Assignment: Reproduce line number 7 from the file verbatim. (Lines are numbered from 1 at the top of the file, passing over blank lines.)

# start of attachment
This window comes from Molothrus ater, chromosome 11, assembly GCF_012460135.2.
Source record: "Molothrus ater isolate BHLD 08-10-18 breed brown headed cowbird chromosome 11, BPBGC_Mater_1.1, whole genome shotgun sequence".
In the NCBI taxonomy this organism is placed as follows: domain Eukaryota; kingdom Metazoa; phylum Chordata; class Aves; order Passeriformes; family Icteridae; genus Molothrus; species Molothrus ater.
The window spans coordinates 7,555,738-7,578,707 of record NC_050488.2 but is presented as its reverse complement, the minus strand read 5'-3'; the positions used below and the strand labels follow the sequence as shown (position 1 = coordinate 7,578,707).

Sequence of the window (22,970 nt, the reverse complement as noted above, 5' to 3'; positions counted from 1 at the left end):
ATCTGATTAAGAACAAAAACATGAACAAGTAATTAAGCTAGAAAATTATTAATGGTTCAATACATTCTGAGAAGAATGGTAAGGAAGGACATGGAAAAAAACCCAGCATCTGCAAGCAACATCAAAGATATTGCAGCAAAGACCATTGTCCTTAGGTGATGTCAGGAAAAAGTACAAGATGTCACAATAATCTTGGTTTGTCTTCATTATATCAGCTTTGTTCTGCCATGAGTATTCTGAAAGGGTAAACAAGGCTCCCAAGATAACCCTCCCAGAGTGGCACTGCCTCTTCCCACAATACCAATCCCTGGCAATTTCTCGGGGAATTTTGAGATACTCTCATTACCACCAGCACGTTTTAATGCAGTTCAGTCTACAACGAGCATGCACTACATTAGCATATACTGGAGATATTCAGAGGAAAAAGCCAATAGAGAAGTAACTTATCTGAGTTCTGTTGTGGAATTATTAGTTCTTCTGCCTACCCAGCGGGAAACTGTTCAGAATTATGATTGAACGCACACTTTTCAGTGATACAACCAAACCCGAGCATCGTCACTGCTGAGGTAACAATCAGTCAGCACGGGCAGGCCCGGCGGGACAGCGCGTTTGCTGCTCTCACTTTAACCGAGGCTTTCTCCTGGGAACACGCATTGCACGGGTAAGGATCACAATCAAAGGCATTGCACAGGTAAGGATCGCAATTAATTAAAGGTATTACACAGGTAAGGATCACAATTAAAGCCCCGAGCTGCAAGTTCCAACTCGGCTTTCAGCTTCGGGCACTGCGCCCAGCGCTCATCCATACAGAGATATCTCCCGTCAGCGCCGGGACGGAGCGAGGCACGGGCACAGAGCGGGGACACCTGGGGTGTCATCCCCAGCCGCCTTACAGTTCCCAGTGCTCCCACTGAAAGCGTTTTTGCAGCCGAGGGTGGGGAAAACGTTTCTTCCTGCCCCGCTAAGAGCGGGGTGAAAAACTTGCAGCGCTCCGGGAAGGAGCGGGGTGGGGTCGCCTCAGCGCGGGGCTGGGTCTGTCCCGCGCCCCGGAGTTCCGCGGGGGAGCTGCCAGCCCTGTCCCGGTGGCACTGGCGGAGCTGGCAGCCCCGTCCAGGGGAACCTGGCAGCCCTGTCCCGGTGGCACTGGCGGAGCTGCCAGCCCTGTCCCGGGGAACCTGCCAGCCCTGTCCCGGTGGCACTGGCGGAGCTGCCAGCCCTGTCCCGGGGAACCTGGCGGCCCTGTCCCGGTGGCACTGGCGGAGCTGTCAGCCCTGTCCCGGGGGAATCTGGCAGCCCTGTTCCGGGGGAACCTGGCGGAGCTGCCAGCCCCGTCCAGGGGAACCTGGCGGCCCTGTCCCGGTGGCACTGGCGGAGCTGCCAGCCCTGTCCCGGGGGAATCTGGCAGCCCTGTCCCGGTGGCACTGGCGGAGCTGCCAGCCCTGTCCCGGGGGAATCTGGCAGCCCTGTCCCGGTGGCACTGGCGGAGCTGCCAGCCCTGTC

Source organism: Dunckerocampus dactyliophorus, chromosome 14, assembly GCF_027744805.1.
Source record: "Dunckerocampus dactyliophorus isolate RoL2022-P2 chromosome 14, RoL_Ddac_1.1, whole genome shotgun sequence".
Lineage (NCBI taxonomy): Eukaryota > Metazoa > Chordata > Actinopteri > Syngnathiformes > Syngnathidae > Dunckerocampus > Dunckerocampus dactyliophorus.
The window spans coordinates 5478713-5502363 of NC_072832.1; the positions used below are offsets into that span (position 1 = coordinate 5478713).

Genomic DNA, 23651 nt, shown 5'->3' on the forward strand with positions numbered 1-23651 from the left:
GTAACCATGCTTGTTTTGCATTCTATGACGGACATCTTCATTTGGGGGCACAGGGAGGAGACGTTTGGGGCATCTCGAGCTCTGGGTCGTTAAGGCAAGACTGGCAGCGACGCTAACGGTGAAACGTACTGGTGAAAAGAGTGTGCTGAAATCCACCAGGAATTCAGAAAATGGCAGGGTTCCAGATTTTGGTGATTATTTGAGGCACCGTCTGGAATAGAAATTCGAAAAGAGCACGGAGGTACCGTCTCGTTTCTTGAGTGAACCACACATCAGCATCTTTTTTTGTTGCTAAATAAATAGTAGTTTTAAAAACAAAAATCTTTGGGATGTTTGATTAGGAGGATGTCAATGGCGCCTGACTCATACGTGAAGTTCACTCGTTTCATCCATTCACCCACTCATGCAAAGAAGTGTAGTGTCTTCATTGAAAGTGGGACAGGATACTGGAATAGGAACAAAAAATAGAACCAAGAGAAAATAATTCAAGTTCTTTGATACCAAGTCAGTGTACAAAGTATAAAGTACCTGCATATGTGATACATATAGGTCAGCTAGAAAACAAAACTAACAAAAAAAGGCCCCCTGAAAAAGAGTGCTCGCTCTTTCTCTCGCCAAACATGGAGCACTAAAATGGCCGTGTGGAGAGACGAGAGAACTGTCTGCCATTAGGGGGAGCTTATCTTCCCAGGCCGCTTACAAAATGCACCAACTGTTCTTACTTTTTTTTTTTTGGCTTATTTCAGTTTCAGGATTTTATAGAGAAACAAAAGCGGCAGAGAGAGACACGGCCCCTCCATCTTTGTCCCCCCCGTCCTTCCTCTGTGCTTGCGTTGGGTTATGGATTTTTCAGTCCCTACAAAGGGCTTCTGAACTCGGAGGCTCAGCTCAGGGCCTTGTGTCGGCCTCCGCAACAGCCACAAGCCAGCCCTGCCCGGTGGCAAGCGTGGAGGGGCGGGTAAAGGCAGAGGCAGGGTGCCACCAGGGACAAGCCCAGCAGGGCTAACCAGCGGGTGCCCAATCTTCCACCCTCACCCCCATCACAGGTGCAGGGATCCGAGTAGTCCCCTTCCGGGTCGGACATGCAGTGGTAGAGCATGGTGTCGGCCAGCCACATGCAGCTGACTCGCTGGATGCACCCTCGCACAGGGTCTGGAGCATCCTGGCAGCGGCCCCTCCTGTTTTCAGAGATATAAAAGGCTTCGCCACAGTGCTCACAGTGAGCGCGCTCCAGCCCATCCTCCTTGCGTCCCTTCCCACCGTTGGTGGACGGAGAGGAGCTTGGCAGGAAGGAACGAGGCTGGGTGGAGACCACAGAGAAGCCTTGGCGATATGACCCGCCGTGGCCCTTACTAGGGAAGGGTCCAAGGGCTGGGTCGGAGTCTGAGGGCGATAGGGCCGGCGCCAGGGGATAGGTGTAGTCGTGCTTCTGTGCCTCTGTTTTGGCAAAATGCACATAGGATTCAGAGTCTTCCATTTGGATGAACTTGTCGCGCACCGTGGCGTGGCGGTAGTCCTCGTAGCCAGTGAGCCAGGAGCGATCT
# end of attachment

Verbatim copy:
Source organism: Dunckerocampus dactyliophorus, chromosome 14, assembly GCF_027744805.1.